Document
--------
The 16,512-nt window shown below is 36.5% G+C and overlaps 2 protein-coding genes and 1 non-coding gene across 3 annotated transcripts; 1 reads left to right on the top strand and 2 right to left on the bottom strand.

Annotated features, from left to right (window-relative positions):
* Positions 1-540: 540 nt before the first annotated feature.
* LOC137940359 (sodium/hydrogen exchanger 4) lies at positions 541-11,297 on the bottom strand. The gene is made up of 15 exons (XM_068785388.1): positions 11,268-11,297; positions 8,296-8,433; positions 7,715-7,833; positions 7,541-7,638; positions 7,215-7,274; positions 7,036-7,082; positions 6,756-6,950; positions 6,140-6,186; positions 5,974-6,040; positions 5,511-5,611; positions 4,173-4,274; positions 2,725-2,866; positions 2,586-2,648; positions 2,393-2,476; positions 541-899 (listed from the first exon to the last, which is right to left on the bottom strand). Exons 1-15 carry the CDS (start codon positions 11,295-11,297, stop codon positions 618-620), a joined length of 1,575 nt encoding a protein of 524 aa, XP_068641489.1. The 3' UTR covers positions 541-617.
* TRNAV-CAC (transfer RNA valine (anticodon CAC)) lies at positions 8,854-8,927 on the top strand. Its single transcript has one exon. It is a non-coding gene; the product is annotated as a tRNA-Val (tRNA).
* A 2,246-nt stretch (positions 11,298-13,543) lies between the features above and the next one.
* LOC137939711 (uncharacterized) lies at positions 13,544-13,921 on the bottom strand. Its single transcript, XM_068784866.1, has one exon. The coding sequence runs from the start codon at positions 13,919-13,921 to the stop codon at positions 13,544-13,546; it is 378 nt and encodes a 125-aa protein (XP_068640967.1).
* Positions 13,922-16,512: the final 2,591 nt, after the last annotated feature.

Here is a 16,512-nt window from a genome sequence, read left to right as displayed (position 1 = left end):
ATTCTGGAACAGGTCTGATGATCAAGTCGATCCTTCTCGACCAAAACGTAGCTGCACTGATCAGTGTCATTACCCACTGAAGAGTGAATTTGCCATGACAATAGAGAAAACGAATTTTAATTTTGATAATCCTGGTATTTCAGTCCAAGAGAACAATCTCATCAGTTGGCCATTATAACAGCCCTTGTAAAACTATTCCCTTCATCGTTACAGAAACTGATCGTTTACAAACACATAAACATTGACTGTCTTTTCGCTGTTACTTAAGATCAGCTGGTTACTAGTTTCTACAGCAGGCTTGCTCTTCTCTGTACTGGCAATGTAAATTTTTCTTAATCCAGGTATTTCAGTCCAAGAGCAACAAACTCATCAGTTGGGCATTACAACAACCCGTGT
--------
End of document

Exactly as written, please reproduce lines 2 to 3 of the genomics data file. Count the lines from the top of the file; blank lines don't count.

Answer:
Annotated features, from left to right (window-relative positions):
* Positions 1-540: 540 nt before the first annotated feature.